For the past few years, community journalists have been using Twitter to cover local government meetings, informing local residents in real-time about important proceedings they previously would learn of days later in print—if at all.
However, as Lowell Sun reporter Melissa Hanson found out this week, that’s still news to some people.
Hanson has been exhaustively covering the Nashoba Valley Technical School’s search for a new superintendent. The school committee in charge of the search was recently dealt a setback when its first choice for the job backed out, and at a meeting Monday, some members wanted to discuss why. Richard DeFreitas, an alternate member from Chelmsford, urged the committee to go into an executive, or private, session to have that conversation, saying their speculation about the candidate’s decision shouldn’t be aired publicly.
“This little lady over there is going to tweet out everything we say!” DeFreitas complained, indicating Hanson in the audience.
His remark drew accusations of sexism, and capped building tension between Hanson and the school committee. During the previous meeting, chairwoman Jennifer Rhodes had e-mailed Hanson and asked her to refrain from immediately reporting its votes on Twitter before the committee could notify candidates of the board’s decision. Hanson, a former Globe correspondent, declined, explaining the meetings were public.
Toward the end of Monday’s meeting, the committee unanimously approved a motion expressing “disappointment” in Hanson for depriving them of the chance to break the news to candidates for the superintendent job.
In response, the Sun’s editorial board published a withering editorial that scornfully characterized the school committee as “combination Politburo and Pravda” — a reference to the ruling body and state-controlled newspaper of the former Soviet Union.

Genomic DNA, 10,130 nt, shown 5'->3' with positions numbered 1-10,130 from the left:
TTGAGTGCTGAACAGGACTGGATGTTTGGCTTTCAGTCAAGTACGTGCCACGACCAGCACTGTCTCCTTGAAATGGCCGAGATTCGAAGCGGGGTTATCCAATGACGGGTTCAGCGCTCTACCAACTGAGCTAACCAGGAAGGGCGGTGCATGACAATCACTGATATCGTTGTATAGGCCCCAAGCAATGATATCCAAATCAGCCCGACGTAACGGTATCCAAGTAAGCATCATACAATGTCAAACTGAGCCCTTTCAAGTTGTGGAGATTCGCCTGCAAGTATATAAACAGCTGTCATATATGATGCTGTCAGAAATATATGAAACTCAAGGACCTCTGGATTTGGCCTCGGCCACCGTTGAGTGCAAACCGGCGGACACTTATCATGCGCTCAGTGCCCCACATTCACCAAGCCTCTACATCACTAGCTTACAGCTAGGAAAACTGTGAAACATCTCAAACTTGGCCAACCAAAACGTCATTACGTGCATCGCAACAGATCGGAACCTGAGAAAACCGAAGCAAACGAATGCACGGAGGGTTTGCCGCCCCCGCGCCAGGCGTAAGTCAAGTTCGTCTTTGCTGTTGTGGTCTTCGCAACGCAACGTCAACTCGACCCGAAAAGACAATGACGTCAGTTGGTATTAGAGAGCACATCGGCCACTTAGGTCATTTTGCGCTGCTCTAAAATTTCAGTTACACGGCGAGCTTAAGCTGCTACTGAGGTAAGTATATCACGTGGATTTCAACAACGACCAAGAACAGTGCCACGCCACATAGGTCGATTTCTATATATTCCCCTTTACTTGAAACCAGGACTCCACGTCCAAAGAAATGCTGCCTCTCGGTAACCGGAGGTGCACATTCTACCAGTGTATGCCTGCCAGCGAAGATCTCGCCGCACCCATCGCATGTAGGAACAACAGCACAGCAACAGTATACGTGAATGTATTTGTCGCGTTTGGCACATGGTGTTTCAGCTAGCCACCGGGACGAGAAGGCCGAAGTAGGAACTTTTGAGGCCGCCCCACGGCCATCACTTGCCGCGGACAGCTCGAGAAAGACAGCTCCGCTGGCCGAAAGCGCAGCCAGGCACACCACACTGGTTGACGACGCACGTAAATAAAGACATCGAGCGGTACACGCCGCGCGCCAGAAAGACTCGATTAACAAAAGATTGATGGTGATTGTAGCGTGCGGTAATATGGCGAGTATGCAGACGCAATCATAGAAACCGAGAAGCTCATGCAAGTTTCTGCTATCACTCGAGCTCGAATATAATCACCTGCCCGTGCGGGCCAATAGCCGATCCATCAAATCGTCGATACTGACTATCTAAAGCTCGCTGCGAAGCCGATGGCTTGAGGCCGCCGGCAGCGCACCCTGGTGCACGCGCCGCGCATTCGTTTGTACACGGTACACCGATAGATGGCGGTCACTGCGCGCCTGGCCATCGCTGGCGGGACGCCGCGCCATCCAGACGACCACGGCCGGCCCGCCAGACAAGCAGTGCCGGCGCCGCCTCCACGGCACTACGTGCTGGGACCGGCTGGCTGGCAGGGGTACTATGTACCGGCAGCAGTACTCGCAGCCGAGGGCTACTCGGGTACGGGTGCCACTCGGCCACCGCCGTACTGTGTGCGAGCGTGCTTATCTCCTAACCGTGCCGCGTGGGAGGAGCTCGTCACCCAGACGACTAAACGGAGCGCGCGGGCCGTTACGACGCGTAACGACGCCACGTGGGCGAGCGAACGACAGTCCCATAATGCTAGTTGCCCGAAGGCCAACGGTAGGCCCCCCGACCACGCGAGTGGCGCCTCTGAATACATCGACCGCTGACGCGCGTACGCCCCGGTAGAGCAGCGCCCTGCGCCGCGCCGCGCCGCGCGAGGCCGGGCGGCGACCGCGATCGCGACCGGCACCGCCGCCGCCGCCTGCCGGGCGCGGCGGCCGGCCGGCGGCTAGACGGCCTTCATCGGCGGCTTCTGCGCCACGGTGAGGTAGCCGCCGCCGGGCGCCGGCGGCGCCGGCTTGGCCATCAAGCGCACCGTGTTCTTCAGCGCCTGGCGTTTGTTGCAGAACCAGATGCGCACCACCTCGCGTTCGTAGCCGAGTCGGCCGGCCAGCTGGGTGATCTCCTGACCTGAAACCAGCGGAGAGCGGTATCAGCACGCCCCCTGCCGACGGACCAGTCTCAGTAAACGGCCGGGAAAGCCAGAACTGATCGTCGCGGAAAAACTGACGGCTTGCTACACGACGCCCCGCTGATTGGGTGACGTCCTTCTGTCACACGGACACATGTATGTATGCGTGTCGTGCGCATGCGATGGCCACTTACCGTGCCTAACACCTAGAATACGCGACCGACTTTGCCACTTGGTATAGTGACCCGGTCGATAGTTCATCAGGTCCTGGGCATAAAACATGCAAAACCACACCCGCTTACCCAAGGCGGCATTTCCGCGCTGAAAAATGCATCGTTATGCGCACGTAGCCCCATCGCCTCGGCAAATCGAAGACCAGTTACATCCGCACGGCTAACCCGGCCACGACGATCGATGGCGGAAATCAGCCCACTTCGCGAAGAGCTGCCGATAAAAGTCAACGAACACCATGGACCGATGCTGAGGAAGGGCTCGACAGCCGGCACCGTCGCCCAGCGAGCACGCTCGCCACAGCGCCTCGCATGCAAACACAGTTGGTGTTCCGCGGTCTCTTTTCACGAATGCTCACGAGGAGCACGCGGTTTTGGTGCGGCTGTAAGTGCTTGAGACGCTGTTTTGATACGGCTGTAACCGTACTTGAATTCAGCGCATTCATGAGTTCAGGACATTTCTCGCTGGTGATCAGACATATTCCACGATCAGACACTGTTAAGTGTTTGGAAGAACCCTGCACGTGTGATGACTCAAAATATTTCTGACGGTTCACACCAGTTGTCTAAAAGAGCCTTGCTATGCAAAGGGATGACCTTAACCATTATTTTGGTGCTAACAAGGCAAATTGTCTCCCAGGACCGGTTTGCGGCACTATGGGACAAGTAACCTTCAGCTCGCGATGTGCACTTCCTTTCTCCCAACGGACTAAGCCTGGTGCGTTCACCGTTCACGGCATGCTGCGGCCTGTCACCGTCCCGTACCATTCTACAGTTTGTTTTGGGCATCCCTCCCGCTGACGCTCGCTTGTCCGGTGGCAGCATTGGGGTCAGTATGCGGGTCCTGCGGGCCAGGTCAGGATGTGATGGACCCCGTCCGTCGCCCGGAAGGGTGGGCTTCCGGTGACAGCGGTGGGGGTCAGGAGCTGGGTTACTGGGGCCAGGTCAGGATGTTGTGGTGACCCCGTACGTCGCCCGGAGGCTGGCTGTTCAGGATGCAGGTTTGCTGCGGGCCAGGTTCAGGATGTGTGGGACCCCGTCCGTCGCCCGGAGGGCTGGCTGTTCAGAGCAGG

“We’re disappointed that the futures of hundreds of students could be left in the hands of policymakers who are clueless about government transparency and bereft of common decency,” the Sun’s editorial board wrote Tuesday. “None of the 14 members or staff present — even the five female board members — called out DeFreitas, because in 2016 referring to a professional journalist as a ‘little lady’ apparently isn’t worth questioning.”
The Sun editorial also suggested that the municipalities that appoint the school board members, especially DeFreitas’s hometown of Chelmsford, “should consider whether their representatives can promote a 21st-century education with a 20th-century mindset.” Nashoba Tech is located in Westford.
Reached by the Globe Wednesday, DeFreitas said he remembered calling Hanson “young lady,” not “little lady.”
“I tell you, God as my judge, I don’t remember saying ‘little,’ he said. “As much as I hate political correctness, I don’t want to offend anybody. I would have said ‘young gentleman’ if it was a male.”
“I’m sorry if she took offense to it somehow, but it had nothing to do with the damn story.”
DeFreitas insisted he was not criticizing Hanson, but rather warning the committee not to openly speculate about the withdrawal of its preferred candidate, given that their conversation would be made public by Hanson.
“My concern was that things were being said about the applicant and the reason she withdrew, and I didn’t believe that should have been done in open session,” he said.
In an interview, Rhodes, the committee chairwoman, defended the vote criticizing Hanson, saying it was taken in consideration of the candidates for superintendent.
“The committee felt it was important to express their disappointment,” she said. “If I was applying for a position, I’d like to know before everyone and their mother that I didn’t get the job... When we called them, they already knew from Twitter.”
Asked about DeFreitas’s remark, Rhodes noted that women occupy a number of leadership positions in Nashoba Tech’s administration, and said that the school is committed to educating women.
“It’s unfortunate that he said it, and it was perhaps inappropriate, but I can assure you he didn’t mean it in a derogatory way,” she said.
Rhodes said she was disappointed that the flap had overshadowed what she called an “extremely open” search for a new superintendent.
“The school is incredibly focused on transparency,” she said. “I’m disappointed that the committee is being cast as not wanting information to get out to the public, because that’s not true.”